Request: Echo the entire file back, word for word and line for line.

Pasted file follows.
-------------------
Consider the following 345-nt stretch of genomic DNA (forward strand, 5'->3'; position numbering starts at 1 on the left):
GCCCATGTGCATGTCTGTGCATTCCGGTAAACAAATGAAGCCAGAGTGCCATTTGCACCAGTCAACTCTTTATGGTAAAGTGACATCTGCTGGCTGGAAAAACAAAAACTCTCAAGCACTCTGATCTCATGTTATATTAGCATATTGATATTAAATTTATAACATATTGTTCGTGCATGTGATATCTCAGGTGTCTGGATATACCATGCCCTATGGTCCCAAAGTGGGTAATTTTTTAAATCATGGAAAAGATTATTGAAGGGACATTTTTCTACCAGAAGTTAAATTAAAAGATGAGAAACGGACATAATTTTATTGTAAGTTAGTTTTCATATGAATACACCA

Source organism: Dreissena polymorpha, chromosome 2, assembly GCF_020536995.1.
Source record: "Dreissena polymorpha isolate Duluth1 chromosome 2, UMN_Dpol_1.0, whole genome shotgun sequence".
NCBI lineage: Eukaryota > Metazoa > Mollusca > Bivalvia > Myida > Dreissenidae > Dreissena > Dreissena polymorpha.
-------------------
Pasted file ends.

Consider the following 345-nt stretch of genomic DNA (forward strand, 5'->3'; position numbering starts at 1 on the left):
GCCCATGTGCATGTCTGTGCATTCCGGTAAACAAATGAAGCCAGAGTGCCATTTGCACCAGTCAACTCTTTATGGTAAAGTGACATCTGCTGGCTGGAAAAACAAAAACTCTCAAGCACTCTGATCTCATGTTATATTAGCATATTGATATTAAATTTATAACATATTGTTCGTGCATGTGATATCTCAGGTGTCTGGATATACCATGCCCTATGGTCCCAAAGTGGGTAATTTTTTAAATCATGGAAAAGATTATTGAAGGGACATTTTTCTACCAGAAGTTAAATTAAAAGATGAGAAACGGACATAATTTTATTGTAAGTTAGTTTTCATATGAATACACCA

Source organism: Dreissena polymorpha, chromosome 2, assembly GCF_020536995.1.
Source record: "Dreissena polymorpha isolate Duluth1 chromosome 2, UMN_Dpol_1.0, whole genome shotgun sequence".
NCBI lineage: Eukaryota > Metazoa > Mollusca > Bivalvia > Myida > Dreissenidae > Dreissena > Dreissena polymorpha.